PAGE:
Harmukh Bar Tal Zaagaie Madano is an epic and enduring Kashmiri song, both revered by Muslims and Pandits alike, though for different reasons. Muslims take it to be a powerful romantic song of a woman for her beloved, while Pandits take it as Parvati’s love-hymn for Lord Shiva. But before we resolve that problematic situation, let’s focus on its authorship.
The song is classified as a traditional popularly. That is, it has been in existence over a long stretch of time, its compositional and authorship history unknown. But because it resembles the themes and lyrical style of the legendary Habba Khatoon (1554-1609), many Kashmiris attribute it to her. She broke the long tradition of spiritual and mystic poetry of Kashmir by her romantic poetry. Her poems were grounded in the sufferings of the women in her time, especially those of love-separation and harshness of life for their gender. She was born a commoner but rose to become a queen of Kashmir by dint of her poetry, singing, and stunning beauty. She was married to Yusuf Shah Chuk (ruled 1579-1586), the last Kashmiri ruler, after a chance encounter. Her fairy tale life ended excruciatingly when her husband was imprisoned for life by the Mogul emperor Akbar through a fraudulent scheme. Yusuf Shah was invited to Delhi for a consultation with the emperor. Upon reaching there he was taken to Bengal and later moved to Biswak, in Bihar, imprisoned for the rest of his life, dying there in 1592. This opened the door for Moguls to reign in Kashmir from 1586 thru 1752, one hundred and sixty-six years. Habba Khatoon spent her last 20 years living in a hut on the banks of Jhelum river, enduring the pain of love-separation from her husband. She is forever enshrined in Kashmiri ethos as an epic poetess, who ushered a new culture of realism and romanticism in Kashmiri poetry. Also, creating in it a new style called lol, which is a form intense lyricism wrapping a single thought. She lived with an unyielding passion for life rather than by faith, which is what her fellow human beings lived by. Even after some four hundred years after her death, some of her songs remain quite popular in Kashmir. She has been epitomized as the Nightingale of Kashmir.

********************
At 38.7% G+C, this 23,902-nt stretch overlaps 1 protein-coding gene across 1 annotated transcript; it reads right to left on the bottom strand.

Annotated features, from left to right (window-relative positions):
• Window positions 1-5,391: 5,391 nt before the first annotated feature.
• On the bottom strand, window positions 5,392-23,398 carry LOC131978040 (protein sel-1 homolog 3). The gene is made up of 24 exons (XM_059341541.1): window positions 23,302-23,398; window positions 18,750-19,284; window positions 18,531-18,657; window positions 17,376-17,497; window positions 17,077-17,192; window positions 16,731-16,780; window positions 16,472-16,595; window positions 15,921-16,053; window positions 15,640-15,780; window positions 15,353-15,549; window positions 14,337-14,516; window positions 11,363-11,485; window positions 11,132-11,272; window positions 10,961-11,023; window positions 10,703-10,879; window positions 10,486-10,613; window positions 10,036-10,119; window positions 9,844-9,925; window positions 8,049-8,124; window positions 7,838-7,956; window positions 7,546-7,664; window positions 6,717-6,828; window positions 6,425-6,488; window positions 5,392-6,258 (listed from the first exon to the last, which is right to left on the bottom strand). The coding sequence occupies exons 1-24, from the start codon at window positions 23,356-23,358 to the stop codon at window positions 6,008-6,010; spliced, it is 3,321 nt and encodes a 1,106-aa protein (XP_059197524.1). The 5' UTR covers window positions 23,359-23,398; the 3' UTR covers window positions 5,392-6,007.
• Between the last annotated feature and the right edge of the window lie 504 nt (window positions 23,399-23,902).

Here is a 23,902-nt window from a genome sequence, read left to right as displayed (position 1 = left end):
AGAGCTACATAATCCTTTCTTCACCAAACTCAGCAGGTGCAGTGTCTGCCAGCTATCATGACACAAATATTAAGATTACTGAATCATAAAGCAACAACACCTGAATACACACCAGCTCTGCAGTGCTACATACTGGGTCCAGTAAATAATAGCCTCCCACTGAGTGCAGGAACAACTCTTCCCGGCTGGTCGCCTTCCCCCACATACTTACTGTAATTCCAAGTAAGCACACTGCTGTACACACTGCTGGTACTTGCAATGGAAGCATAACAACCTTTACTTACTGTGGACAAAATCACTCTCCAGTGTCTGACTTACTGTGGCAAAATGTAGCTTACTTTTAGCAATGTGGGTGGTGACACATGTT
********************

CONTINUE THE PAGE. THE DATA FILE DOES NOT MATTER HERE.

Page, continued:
To resolve the authorship problem of the song I sought the consultation of the two Kashmiri literature professors of Kashmir University Their verdict was that they could not authenticate the authorship of the song to Habba Khatoon, but based on the substance and lyrical style of the song, if some people attribute it to her, they would not object. Simply put, we do not know for certain its authorship.
Different versions of the lyrics of the song are offered on internet. They differ in the inclusion of some stanzas and words. Pandits and Muslims have used some different words. For example, Muslims like the word zaagai, while Pandits like prarayo. The song is in parts difficult to understand due to the use of the old Kashmiri language. I have painstakingly scrutinized the lyrics with a Kashmiri language scholar and a Kashmiri singer. Furthermore, being a poet myself was very helpful. Translating poetry is among the most difficult works a writer can do, as you move from one language to another you lose cadence, turn of the phrase, and shades of the meanings of the words. I believe the lyrics and the English translation of the song that I am presenting here are the best available at this time.